Catherine’s palace was built by a marsh known as Kekerekeksine, onomatopoeically named after the sound of the myriad local frogs, and was named La Grenouillère after those same amphibians. Consequently, as well as a British view, each piece of Wedgwood’s service included a painting of a small green frog (initially there was to be a child too, but the idea was dropped): the scheme is now known as the Frog Service. Apart from a few samples and trial pieces the bulk of the service, 770 pieces, is kept in the Hermitage in St Petersburg, so it is mostly Russians who get to see this extraordinary example of Georgian soft power and its pictorial record of 18th-century Britain.

[See also: The mysterious and unsettling pictures of Paula Rego]

The service was made at Wedgwood and Bentley’s Etruria factory in Staffordshire using lead-glazed earthenware, rather than the more expensive porcelain, and then sent to the firm’s decorating studios in Little Cheyne Row, Chelsea, to be painted. If earthenware was cheap, the painting wasn’t. A team of 33 artisans, men and women, was employed on the service, some specialising in the border decorations, others on the views. Under Bentley’s direction, they produced 1,244 scenes (a number of spare pieces were included in case of breakages), painted in brown and black on a cream background on 952 pieces.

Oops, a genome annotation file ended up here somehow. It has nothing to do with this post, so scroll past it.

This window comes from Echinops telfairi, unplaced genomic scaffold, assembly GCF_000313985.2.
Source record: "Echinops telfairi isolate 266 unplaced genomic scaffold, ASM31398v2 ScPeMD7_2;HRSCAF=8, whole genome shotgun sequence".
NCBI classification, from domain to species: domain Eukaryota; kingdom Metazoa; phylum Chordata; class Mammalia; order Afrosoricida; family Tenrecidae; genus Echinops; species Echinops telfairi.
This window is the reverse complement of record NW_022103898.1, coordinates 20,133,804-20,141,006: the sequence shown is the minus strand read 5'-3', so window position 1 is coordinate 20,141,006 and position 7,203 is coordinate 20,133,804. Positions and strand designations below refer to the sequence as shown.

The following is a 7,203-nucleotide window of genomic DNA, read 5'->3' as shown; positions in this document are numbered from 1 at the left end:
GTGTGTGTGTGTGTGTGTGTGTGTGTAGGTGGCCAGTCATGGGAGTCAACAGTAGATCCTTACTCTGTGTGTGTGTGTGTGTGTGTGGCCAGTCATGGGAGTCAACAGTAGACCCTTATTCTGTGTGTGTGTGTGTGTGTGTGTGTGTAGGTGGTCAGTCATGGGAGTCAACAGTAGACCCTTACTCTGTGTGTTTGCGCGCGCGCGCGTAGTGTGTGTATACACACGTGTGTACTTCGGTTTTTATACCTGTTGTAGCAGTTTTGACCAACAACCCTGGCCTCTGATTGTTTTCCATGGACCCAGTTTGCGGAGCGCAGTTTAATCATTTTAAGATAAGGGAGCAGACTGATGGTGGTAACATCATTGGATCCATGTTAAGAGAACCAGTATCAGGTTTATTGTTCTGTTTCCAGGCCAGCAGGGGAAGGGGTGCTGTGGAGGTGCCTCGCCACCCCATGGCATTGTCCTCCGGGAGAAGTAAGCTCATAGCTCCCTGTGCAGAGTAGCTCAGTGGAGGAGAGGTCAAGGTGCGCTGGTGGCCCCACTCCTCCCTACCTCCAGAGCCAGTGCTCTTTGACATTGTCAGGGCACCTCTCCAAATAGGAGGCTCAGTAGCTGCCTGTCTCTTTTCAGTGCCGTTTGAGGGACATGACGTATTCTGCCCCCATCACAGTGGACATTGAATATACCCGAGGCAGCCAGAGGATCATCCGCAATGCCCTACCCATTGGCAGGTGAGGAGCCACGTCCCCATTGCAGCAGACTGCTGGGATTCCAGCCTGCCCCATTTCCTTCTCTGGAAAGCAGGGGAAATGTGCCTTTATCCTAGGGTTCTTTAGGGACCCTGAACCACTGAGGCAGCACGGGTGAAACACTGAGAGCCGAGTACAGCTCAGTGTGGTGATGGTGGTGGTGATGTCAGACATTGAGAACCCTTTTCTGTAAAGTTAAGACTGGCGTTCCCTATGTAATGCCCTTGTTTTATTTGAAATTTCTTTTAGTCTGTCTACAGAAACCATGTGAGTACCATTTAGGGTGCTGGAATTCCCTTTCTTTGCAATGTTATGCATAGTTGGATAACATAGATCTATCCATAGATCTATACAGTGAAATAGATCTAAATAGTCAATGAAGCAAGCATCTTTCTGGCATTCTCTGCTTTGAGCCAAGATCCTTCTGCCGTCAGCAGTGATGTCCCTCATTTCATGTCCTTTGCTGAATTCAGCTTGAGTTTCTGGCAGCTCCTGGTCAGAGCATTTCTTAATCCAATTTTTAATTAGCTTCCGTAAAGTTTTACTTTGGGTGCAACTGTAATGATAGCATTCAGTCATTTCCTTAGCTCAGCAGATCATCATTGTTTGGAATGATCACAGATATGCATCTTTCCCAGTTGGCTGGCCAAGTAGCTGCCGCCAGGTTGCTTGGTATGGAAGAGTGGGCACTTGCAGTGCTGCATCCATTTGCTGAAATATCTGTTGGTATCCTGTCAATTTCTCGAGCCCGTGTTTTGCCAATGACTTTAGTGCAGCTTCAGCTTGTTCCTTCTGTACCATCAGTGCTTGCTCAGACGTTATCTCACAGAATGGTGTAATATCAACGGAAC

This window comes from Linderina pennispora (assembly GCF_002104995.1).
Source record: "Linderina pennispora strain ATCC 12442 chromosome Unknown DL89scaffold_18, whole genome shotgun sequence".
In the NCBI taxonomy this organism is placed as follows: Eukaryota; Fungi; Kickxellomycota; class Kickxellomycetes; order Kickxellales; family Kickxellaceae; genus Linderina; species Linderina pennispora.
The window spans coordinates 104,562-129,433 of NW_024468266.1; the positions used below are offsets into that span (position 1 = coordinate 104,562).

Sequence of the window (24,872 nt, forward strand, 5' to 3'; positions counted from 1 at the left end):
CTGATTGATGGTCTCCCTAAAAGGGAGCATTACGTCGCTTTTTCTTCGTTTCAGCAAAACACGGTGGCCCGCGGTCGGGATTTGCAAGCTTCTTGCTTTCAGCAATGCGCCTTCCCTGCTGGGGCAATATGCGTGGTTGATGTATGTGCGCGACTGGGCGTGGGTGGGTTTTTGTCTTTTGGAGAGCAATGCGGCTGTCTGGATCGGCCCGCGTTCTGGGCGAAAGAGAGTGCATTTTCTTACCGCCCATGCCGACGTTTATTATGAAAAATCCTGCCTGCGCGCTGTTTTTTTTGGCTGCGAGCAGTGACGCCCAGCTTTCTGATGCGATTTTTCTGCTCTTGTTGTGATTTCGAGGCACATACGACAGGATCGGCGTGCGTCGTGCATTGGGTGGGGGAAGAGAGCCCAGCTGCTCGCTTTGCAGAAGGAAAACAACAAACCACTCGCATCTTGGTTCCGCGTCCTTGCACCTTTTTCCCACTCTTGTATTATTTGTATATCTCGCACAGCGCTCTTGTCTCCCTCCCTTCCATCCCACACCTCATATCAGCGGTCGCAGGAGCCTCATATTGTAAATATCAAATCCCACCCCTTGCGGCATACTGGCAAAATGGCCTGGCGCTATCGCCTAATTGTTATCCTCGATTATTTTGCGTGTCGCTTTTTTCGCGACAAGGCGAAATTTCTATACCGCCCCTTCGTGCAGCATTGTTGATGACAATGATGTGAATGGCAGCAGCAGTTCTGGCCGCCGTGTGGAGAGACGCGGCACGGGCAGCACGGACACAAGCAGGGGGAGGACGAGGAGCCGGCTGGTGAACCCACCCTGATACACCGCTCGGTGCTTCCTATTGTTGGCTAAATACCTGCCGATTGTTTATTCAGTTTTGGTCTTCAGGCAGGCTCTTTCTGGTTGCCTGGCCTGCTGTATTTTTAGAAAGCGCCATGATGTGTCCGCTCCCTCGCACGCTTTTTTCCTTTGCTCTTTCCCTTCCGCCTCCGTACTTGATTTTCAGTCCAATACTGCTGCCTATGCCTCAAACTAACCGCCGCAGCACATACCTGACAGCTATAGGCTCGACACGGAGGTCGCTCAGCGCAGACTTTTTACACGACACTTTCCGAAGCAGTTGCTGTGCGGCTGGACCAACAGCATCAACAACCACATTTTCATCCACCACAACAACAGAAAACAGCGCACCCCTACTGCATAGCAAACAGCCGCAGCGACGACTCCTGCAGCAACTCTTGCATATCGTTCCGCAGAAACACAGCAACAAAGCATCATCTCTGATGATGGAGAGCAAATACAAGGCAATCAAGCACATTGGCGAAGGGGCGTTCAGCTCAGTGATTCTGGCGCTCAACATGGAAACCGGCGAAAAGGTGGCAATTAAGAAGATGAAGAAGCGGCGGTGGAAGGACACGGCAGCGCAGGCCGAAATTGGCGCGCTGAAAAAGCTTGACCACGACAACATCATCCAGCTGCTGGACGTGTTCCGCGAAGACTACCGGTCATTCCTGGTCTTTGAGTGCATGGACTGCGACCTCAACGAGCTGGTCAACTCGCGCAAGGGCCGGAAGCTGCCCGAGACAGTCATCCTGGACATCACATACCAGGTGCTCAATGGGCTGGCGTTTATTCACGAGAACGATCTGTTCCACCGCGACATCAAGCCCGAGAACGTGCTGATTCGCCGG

Wedgwood was alive to both the prestige of “this very superb commission” for “My Great Patroness in the North” but also the difficulties and risks. “Suppose the Empress should die when the service is nearly completed… it will be a very expensive business,” wrote a fretful Wedgwood. And since “all the gardens in England will scarcely furnish subjects sufficient for this set”, how were they to find enough views without suffering the time and expense of sending their artists to every corner of the country?